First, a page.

December 23, 2014. About ten o’clock I’ve finally mustered up enough gumption to grab some rough sawn panels and take them out to the shed to plane. The paste wax has been applied to the soles and the irons stropped. There is a light rain falling. I have somewhat mixed emotions about the rain. It is truly a blessing from God. Nourishment to the flowers; yet it is also wonderful for tracking sawdust back into the house.
The first two panels have severe checking and don’t survive the thinning with the irons. The fire barrel is a little heavier! The next two are better suited I suppose and cut down nicely. Also, on the third panel the cross cutting diagonal pattern is photogenic. If not for the poor lighting there would be images of the texture posted with this. (More light for the shop in 2015)
The shop door remains open. All the while the sounds of rain drops are interrupted by cars passing by with their tires hissing from the wet road. It is warm for December, nearly 60 degrees. My hands are still a little cold from the dampness, as sweat drips from my brow. After each plane has done its duty and as I lay it down I realize how warm it is from work: the same as myself.
Back inside I reflect on the past few hours. Once I thought of bringing out my little sound system and listening to Christmas carols, but hate the thought of dust getting in it. I notice my ears ringing a little from the silence. In the past it would have been from power tools screaming. I like the silence!
….as in that which does not change.
Every year or so, we take a lent free cloth and wipe it off, put on a few coats of paste wax and buff it out real good. Then what, get on with it!
Every fifty years or so we grease the fitting to keep em’ swinging freely. And then what, get on with it!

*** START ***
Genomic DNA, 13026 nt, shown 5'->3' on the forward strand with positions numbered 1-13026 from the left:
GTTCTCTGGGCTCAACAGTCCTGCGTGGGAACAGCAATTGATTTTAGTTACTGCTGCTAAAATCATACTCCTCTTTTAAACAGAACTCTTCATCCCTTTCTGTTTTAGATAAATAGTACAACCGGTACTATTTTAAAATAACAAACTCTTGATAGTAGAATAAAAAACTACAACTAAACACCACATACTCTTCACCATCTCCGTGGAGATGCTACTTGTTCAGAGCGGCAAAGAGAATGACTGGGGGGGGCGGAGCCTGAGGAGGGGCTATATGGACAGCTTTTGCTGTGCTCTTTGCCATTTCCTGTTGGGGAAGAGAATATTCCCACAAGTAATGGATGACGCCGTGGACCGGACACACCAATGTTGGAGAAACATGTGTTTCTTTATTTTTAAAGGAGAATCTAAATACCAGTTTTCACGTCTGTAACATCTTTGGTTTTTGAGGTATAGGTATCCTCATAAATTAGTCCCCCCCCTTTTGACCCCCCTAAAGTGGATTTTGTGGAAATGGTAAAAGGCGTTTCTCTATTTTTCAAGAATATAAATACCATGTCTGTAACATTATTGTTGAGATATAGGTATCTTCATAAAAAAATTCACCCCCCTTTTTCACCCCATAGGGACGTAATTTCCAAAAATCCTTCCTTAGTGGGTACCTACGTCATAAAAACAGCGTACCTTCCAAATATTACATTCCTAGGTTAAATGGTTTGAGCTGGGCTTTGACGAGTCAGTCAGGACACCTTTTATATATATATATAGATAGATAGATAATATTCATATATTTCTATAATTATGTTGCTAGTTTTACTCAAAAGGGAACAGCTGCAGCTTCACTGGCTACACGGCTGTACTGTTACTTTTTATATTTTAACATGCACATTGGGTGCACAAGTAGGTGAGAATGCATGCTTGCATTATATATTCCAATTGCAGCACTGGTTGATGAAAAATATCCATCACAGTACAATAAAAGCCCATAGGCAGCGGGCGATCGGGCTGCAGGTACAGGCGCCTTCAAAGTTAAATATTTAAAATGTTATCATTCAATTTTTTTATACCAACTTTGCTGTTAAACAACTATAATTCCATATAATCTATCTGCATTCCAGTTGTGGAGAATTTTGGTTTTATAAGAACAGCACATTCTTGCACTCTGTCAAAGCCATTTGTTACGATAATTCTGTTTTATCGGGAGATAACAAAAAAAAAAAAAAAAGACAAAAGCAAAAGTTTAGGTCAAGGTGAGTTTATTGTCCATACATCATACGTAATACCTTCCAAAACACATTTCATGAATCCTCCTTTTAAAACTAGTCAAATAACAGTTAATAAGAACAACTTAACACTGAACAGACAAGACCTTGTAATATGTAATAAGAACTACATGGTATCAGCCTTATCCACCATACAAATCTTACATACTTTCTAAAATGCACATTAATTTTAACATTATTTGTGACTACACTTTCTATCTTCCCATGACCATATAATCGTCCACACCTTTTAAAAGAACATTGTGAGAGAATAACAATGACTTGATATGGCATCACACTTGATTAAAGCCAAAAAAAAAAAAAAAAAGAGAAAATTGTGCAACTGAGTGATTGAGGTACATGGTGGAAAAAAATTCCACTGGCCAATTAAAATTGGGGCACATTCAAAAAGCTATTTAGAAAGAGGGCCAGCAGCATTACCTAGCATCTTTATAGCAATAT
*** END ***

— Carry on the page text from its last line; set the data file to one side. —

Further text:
Every hundred years or so, whether it needs them or not, we change the strings. And then what, we get on with it!
Shelbi wrote me a letter describing when she was a girl visiting her grandfathers store at the forks of Troublesome Creek next to the bridge, and how it roared when flooded. And I recalled visiting my brother in Henry County as a boy, and how the creeks swelled after the rain. I’d played on these creek beds, surveying the large rocks from rain to rain; amazed at the distance the water would push them down stream. The small wooden bridge stood several feet off the creek that ran down the holler to the larger creek bed below. Now the raging water lapped at the timbers, I didn’t dare get too close fearing being swept downstream bridge and all! The water is flowing into the creek below now swollen; filling the creek bed three or feet deep and twenty feet wide. Flowing to the next creek and it into the Ohio, it into the Mississippi, and then lost to the Gulf.
I’m standing knee deep in the salt water lapping the sands beneath my feet. Small waves crash only disturbing the sands beneath, making my feet sink deeper as though in quick sand. This is the Gulf and I wonder from where it all comes. Once again I’m a small boy standing a safe distance from the little wooden bridge, scared of being swept away. Years and miles separate us.
Traditional, as in that which does not change.